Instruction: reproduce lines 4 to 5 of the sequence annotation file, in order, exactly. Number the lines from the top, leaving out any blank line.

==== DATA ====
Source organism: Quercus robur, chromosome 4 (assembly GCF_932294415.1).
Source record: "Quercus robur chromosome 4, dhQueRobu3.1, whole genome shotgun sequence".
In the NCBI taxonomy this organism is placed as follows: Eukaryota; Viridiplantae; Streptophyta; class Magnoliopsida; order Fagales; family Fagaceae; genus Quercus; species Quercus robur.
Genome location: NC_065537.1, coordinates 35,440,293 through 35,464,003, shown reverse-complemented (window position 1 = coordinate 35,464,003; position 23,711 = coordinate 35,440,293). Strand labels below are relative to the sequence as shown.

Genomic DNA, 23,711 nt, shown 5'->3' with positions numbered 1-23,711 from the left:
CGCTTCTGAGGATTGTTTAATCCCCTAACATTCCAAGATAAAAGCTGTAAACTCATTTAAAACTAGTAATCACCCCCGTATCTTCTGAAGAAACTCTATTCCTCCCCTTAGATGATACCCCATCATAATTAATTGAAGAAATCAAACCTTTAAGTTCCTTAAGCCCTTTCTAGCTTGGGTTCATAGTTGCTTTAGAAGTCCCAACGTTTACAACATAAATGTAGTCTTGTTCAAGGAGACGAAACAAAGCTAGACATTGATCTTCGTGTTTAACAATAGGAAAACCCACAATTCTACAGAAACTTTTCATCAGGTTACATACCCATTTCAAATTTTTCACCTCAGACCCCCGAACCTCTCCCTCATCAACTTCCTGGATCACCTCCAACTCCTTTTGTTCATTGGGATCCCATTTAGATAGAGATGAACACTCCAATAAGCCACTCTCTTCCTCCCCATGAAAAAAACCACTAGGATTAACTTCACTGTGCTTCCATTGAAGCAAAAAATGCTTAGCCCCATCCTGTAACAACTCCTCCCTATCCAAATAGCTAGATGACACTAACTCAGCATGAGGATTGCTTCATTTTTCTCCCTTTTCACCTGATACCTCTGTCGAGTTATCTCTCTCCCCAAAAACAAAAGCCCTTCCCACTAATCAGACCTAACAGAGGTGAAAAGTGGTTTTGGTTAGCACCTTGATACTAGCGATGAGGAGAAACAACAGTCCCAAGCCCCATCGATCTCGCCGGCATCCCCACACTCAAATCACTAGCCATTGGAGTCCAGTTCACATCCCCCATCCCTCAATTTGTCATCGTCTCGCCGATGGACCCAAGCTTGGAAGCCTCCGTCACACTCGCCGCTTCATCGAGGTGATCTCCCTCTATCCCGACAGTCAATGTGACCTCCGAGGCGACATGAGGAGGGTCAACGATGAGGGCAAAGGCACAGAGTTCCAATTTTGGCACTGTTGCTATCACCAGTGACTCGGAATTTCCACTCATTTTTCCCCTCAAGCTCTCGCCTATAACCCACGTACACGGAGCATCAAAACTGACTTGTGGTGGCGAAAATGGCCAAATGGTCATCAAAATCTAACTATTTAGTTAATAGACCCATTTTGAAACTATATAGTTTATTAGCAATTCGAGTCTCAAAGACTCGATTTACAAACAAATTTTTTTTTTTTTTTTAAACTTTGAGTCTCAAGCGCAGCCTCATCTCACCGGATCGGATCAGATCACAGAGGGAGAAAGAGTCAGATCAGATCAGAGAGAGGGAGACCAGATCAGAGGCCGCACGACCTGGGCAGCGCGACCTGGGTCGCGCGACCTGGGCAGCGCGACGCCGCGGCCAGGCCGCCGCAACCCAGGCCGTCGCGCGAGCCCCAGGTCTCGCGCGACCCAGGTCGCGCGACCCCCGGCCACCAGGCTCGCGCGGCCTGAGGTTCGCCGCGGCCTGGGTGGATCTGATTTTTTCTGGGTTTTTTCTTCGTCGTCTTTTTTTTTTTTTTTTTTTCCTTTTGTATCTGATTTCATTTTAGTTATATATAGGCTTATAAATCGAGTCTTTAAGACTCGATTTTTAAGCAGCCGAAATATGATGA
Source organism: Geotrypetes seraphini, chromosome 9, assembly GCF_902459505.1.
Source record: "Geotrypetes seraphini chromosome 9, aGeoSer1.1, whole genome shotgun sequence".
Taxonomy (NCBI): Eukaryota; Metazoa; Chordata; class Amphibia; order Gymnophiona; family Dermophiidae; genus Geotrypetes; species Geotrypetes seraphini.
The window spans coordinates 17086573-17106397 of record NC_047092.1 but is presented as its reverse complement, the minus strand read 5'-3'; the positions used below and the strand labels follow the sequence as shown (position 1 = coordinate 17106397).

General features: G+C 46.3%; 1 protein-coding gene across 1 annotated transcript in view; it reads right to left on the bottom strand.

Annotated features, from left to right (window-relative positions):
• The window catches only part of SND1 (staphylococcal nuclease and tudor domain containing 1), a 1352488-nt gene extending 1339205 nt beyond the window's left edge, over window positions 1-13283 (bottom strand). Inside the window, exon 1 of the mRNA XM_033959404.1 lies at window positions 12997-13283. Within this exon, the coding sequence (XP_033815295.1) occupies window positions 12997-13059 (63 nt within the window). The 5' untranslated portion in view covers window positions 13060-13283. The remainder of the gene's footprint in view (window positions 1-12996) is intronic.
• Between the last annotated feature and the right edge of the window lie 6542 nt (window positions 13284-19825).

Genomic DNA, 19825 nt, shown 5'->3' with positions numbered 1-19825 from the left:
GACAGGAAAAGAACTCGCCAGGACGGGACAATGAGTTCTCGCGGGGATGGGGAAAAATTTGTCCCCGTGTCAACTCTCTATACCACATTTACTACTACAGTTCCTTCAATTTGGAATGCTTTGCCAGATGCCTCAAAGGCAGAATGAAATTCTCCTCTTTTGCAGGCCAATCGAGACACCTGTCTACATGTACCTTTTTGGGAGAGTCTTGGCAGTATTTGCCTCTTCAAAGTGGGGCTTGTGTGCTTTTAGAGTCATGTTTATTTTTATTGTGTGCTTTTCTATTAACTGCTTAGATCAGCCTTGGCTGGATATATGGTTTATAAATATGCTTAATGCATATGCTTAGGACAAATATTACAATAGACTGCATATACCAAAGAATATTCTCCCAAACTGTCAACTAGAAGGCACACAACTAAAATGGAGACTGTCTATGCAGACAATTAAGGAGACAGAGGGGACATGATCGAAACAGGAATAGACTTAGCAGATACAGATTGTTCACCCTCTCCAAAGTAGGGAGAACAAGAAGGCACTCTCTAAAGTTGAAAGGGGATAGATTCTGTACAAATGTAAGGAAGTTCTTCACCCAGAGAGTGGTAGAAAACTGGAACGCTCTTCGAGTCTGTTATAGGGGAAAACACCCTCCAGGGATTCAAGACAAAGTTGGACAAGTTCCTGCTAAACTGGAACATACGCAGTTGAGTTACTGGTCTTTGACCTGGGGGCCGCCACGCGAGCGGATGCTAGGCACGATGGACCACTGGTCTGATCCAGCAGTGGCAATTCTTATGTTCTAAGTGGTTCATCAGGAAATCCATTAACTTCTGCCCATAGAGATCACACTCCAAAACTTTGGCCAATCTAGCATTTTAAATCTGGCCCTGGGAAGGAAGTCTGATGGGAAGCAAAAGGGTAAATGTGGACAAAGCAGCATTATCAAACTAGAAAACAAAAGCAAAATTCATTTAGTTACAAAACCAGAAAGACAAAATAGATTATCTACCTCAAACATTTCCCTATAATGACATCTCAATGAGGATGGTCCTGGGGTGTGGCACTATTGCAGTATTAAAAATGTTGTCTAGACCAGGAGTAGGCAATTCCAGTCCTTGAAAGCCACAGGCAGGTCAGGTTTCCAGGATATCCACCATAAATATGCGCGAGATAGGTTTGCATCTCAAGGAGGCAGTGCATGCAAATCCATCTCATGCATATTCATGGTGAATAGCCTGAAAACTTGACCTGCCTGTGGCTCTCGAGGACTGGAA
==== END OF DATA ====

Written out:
Genome location: NC_065537.1, coordinates 35,440,293 through 35,464,003, shown reverse-complemented (window position 1 = coordinate 35,464,003; position 23,711 = coordinate 35,440,293). Strand labels below are relative to the sequence as shown.

Genomic DNA, 23,711 nt, shown 5'->3' with positions numbered 1-23,711 from the left: